Cathy Breslaw's Installation

Cathy Breslaw's Installation
Cathy Breslaw's Installation:Dreamscape

Thursday, June 27, 2013

Shana Nys Dambrot, Art Critic, Writer, Editor,Essayist, An Interview with Cathy Breslaw

Shana Nys Dambrot has been writing all her life. Self described as ‘creative writing’ early on, Nys
Dambrot developed an interest in expository writing and explained that she wants her essays and other writing to be “as engaging as fiction”. When we met at Figaro, a downtown LA eatery and café, Nys Dambrot handed me a catalog that included her recent essay where, in describing Fatemah Burnes’ photographs, she writes:

“They contain ambiguous but accessible bodies in inhabitable spaces; but amid the hot riot of linear crispness, mingled layers, and saturated color, these presences are not always easy to spot straight away, as individuals are both celebrated and subsumed.”

Wording that could easily be part of a fictional story, her writing conjures up visual imagery that explains the work without seeing the photographs she describes.

When she completed her BA in Art History from Vassar College in New York, not knowing what kind of work might be available for someone with a background in art history, Nys Dambrot asked herself “Is there a job where I can see and think about art and also write about it?” It all began as a child growing up in Connecticut and NY, when she visited many museums. A pivotal moment came  when she visited the Museum of Modern Art  where one painting grabbed her attention. It was by Kazimir Malevich called  “White on White” painted in 1919. Nys Dambrot also talked about a favorite - the Peabody Museum at Yale College, not far from her home where she often visited a collection of small bird paintings painted by J. William Gould, coincidentally an ancestor of hers.

When she was a teenager, she saw the Picasso retrospective which she described as “weird” in that in the show’s totality, she hadn’t seen such a large collection of cubist work before that time. These childhood experiences all led her to choose art history as a major course of study in college. Nys Dambrot described Vassar as the best art history program in the U.S. where she was mentored by several professors who also brought in many well known scholars to speak to the students.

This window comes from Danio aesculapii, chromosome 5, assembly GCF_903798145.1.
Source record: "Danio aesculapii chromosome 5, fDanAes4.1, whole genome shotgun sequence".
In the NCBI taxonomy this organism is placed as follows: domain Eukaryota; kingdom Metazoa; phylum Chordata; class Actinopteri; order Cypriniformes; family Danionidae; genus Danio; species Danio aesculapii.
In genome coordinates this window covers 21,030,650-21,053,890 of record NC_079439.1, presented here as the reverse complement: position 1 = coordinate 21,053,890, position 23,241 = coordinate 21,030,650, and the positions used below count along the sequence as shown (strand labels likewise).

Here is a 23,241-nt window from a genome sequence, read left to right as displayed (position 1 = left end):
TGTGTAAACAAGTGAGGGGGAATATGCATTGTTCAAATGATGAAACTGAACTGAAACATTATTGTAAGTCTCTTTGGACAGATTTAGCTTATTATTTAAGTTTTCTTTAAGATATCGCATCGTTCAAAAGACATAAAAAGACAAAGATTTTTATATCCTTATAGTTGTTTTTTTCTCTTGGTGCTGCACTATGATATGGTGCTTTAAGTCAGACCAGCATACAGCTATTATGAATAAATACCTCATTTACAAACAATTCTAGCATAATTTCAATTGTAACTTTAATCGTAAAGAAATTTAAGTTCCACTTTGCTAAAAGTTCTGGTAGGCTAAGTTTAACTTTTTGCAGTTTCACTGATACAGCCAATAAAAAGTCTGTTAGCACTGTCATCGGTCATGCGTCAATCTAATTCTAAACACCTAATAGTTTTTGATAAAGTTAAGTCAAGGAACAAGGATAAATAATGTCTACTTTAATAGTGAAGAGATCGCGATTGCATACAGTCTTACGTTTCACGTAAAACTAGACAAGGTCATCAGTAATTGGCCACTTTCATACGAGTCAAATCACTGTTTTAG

Upon graduation from Vassar, Nys Dambrot got a job at the Guggenheim in N.Y. in their Childrens Education Program. There she helped write grants for a program that brought professional artists in to teach children. After a few years in N.Y. C., she visited a friend in Venice California - another defining moment, that convinced her to move to LA where she quickly got a job as Gallery Assistant at the Patricia Correia Gallery. That position led her to meet many art world folks and she began writing  for Juxtapoz, was contributing editor at Artweek Magazine and wrote for others, and also worked for a collections advisor.  Then in 2002, Nys Dambrot was hired as Managing Editor for Flavorpill, Los Angleles. Nys Dambrot noted that it was great working for a magazine that "took art seriously" as an important part of American culture along with cultural events , politics, books and social issues. She was involved in the creation of 400 issues of Flavorpill when she left in 2010.

In more recent years, Nys Dambrot has written a multitude of catalog essays, been involved in internet TV shows, curating, being on panel discussions, and has written for a large array of magazines including Flavorwire, Modern Painters, Art News, Artkrush, Art Ltd.,Art Review, Whitehot, Coagula, Tema Celeste, VS Magazine, Scene Magazine and others. In discussing the nuts and bolts of her philosophy about art writing,  Nys Dambrot said “ I consider my audience to be smart people without degrees.” and that she wants to “inject visual culture into mainstream discourse”.  She commented that she enjoys writing for general culture magazines because she is achieving her aim of art being included, accessible and easy for the general public to read and understand. She believes the term “art critic” is misleading and that she sees herself more as an “art analyst” but admits there is really no good way to describe what she does in her writing about art.